About Romania

History of Romanians


The ancient times
Wallachia, Moldavia, Transylvania
National Revival
Union and Independence
The 20-th Century

Union and Independence

The winds of 1848 also blew over the Romanian principalities. They brought to the centre-stage of politics several brilliant intellectuals such as Ion Heliade Radulescu, Nicolae Balcescu, Mihail Kogalniceanu, Simion Barnutiu, Avram Iancu and others.

In Moldavia the unrest was quickly cracked down on, but in Wallachia the revolutionaries actually governed the country in June-September 1848. In Transylvania the revolution was prolonged until as late as 1849. There, the Hungarian leaders refused to take into account the claims of the Romanians and they resolved to annex Transylvania to Hungary; this led to a split of the revolutionary forces between the Hungarians and the Romanians. The Hungarian government of Kossuth Lajos attempted to crack down on the fight of the Romanians, but he encountered the resolute armed resistance of the Romanians in the Apuseni Mountains, under the leadership of Avram Iancu.

Although the brutal intervention of the Ottoman, Czarist and Hapsburg armies was successful in 1848-1849, the renewal tide favouring democratic ideas spread everywhere in the next decade.

Russia was defeated in the Crimean War (1853-1856) and this called into question again the fragile European balance. Owing to their strategic position at the mouth of the Danube, as this waterway was becoming increasingly important to European communications, the status of the Danube principalities became a European issue at the peace Congress in Paris (February-March 1856). Wallachia and Moldavia were still under Ottoman suzerainty, but now they were placed under the collective guarantee of the seven powers that signed the Paris peace treaty; these powers decided then that local assemblies be convened to decide on the future organisation of the two principalities. The Treaty of Paris also stipulated: the retrocession to Moldavia of Southern Bessarabia, which had been annexed in 1812 by Russia (the Cahul, Bolgrad and Ismail counties); freedom of sailing on the Danube; the establishment of the European Commission of the Danube; the neutral status of the Black Sea.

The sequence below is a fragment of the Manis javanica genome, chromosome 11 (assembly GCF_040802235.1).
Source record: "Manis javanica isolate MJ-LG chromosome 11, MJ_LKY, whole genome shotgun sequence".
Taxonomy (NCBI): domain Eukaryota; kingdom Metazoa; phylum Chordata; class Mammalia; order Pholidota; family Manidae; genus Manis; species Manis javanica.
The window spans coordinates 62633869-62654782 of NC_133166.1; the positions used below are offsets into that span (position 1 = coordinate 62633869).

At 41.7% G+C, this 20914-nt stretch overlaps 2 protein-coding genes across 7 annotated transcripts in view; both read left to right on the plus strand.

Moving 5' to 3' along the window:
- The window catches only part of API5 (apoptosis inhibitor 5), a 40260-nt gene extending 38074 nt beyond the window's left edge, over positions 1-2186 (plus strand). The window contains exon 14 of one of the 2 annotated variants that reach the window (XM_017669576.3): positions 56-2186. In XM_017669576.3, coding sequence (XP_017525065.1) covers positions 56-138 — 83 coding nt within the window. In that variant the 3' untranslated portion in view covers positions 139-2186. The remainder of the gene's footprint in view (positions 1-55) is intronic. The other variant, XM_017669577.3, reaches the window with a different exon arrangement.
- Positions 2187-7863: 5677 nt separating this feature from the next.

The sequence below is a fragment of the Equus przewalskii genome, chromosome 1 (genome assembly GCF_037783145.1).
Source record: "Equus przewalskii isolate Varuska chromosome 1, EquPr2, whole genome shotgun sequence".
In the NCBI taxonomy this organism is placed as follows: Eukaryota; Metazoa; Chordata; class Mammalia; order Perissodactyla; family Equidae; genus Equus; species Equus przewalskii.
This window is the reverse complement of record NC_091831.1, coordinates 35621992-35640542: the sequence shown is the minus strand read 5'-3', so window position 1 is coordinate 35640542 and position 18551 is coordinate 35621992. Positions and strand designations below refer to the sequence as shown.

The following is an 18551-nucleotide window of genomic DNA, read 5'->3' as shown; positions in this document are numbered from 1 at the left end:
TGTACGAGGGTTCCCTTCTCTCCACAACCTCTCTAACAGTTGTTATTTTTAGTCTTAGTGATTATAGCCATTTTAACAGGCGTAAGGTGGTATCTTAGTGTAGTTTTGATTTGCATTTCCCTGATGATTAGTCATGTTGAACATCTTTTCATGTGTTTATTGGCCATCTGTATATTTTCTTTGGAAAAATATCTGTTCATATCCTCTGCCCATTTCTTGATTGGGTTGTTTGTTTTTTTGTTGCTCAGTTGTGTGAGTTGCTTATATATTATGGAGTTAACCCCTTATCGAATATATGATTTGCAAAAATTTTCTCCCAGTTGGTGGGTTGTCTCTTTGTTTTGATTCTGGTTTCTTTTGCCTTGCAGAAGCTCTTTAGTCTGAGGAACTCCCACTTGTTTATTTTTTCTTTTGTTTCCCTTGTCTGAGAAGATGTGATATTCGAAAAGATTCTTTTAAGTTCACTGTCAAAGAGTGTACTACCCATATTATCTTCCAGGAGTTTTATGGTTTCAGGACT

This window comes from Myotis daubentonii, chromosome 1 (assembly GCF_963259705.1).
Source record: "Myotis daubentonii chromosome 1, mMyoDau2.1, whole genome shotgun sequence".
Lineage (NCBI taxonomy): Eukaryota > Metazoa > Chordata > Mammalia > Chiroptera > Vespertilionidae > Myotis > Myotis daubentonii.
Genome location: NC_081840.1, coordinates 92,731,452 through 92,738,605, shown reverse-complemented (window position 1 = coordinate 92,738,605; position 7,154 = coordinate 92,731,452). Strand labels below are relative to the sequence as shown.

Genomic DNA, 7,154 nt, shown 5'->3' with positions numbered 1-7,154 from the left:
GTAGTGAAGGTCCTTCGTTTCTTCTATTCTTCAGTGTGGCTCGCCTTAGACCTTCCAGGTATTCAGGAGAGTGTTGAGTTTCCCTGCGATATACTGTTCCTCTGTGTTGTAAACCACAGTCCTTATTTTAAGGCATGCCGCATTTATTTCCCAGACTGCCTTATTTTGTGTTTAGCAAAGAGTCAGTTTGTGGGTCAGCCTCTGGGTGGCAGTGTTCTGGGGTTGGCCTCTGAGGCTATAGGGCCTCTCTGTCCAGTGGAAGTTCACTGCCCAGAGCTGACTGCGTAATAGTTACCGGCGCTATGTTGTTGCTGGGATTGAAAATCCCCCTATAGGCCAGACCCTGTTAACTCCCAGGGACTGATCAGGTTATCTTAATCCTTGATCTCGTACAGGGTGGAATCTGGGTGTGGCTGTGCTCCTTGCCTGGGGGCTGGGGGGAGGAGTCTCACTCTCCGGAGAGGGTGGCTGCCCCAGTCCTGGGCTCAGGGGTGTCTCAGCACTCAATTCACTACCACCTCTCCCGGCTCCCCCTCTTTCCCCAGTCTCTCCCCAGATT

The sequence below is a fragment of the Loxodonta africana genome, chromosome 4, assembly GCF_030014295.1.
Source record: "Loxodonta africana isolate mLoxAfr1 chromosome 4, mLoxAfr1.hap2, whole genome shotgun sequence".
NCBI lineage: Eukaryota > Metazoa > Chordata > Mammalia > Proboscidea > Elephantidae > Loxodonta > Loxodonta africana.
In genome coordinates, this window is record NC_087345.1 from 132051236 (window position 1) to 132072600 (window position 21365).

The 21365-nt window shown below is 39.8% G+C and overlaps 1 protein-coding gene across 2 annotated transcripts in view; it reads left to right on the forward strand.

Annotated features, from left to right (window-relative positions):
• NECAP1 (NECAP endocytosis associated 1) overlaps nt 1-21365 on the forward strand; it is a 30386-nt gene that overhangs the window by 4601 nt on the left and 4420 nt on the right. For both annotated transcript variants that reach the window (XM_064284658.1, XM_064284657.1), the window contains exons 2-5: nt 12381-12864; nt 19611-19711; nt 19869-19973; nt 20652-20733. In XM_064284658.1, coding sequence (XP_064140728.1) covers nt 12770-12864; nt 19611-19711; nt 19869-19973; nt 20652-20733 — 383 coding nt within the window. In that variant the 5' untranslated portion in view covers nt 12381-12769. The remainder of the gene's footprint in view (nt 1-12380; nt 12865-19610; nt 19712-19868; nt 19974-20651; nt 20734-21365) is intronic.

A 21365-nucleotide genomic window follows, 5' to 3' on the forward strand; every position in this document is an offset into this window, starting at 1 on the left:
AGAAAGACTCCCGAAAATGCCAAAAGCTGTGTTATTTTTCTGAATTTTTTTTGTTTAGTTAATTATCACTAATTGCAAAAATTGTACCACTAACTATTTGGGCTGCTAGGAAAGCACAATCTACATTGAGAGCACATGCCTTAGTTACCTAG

In 1857 the "Ad-hoc assemblies" convened in Bucharest and Iasi under the provisions of the Paris Peace Congress of 1856; all social categories participated and these assemblies unanimously decided to unite the two principalities into one single state. French emperor Napoleon III supported this, the Ottoman Empire and Austria were against, so a new conference of the seven protector powers was called in Paris (May-August 1858); there, only a few of the Romanians' claims were approved. But the Romanians elected on January 5/17, 1859 in Moldavia and on January 24/February 5, 1859 in Wallachia Colonel Alexandru Ioan Cuza as their unique prince, achieving de facto the union of the two principalities.

The Romanian nation state took on January 24/February 5, 1862 the name of Romania and settled its capital in Bucharest. Assisted by Mihail Kogalniceanu, his closest adviser, Alexandru Ioan Cuza initiated a reform programme, which contributed to the modernisation of the Romanian society and state structures: the law to secularise monastery assets (1863), the land reform, providing for the liberation of the peasants from the burden of feudal duties and the granting of land to them (1864), the Penal Code law, the Civilian Code law (1864), the education law, under which primary school became tuitionfree and compulsory (1864), the establishment of universities in Iasi (1860) and Bucharest (1864), a.o.

After the abdication of Alexandru Ioan Cuza (1866), Carol of Hohenzollern-Sigmaringen, a relative of the royal family of Prussia, who was supported by Napoleon III and Bismark, was proclaimed on May 10, 1866, following a plebiscite, ruling prince of Romania, with the name of Carol I.